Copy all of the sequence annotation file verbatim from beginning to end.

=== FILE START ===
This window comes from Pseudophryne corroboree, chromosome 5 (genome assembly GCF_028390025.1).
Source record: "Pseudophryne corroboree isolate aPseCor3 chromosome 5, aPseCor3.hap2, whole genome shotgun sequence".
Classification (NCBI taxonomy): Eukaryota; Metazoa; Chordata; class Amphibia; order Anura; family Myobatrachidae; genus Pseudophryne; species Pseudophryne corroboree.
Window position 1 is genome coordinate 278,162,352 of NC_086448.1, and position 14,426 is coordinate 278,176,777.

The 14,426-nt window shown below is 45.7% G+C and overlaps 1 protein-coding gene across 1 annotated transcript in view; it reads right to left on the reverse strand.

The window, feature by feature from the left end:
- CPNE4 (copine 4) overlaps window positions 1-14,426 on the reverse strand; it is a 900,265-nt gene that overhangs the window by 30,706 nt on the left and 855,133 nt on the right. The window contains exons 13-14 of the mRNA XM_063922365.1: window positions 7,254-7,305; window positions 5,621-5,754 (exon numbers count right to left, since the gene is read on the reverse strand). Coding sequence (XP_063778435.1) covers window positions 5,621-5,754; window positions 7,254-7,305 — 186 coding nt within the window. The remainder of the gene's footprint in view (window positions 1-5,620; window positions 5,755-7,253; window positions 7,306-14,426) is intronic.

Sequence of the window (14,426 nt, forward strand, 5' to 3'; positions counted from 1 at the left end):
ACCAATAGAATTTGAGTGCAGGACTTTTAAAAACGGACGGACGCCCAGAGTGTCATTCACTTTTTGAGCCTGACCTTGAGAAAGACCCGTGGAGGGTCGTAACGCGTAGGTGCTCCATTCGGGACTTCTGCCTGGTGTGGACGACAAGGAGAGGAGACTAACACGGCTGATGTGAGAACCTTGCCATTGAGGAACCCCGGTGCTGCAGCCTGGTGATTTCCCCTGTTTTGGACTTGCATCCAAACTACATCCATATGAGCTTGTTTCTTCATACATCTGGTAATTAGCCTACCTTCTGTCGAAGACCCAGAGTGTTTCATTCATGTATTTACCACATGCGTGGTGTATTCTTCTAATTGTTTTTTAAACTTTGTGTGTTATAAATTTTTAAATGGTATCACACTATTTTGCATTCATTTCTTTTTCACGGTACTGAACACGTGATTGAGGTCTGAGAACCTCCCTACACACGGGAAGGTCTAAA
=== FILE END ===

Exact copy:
This window comes from Pseudophryne corroboree, chromosome 5 (genome assembly GCF_028390025.1).
Source record: "Pseudophryne corroboree isolate aPseCor3 chromosome 5, aPseCor3.hap2, whole genome shotgun sequence".
Classification (NCBI taxonomy): Eukaryota; Metazoa; Chordata; class Amphibia; order Anura; family Myobatrachidae; genus Pseudophryne; species Pseudophryne corroboree.
Window position 1 is genome coordinate 278,162,352 of NC_086448.1, and position 14,426 is coordinate 278,176,777.

The 14,426-nt window shown below is 45.7% G+C and overlaps 1 protein-coding gene across 1 annotated transcript in view; it reads right to left on the reverse strand.

The window, feature by feature from the left end:
- CPNE4 (copine 4) overlaps window positions 1-14,426 on the reverse strand; it is a 900,265-nt gene that overhangs the window by 30,706 nt on the left and 855,133 nt on the right. The window contains exons 13-14 of the mRNA XM_063922365.1: window positions 7,254-7,305; window positions 5,621-5,754 (exon numbers count right to left, since the gene is read on the reverse strand). Coding sequence (XP_063778435.1) covers window positions 5,621-5,754; window positions 7,254-7,305 — 186 coding nt within the window. The remainder of the gene's footprint in view (window positions 1-5,620; window positions 5,755-7,253; window positions 7,306-14,426) is intronic.

Sequence of the window (14,426 nt, forward strand, 5' to 3'; positions counted from 1 at the left end):
ACCAATAGAATTTGAGTGCAGGACTTTTAAAAACGGACGGACGCCCAGAGTGTCATTCACTTTTTGAGCCTGACCTTGAGAAAGACCCGTGGAGGGTCGTAACGCGTAGGTGCTCCATTCGGGACTTCTGCCTGGTGTGGACGACAAGGAGAGGAGACTAACACGGCTGATGTGAGAACCTTGCCATTGAGGAACCCCGGTGCTGCAGCCTGGTGATTTCCCCTGTTTTGGACTTGCATCCAAACTACATCCATATGAGCTTGTTTCTTCATACATCTGGTAATTAGCCTACCTTCTGTCGAAGACCCAGAGTGTTTCATTCATGTATTTACCACATGCGTGGTGTATTCTTCTAATTGTTTTTTAAACTTTGTGTGTTATAAATTTTTAAATGGTATCACACTATTTTGCATTCATTTCTTTTTCACGGTACTGAACACGTGATTGAGGTCTGAGAACCTCCCTACACACGGGAAGGTCTAAA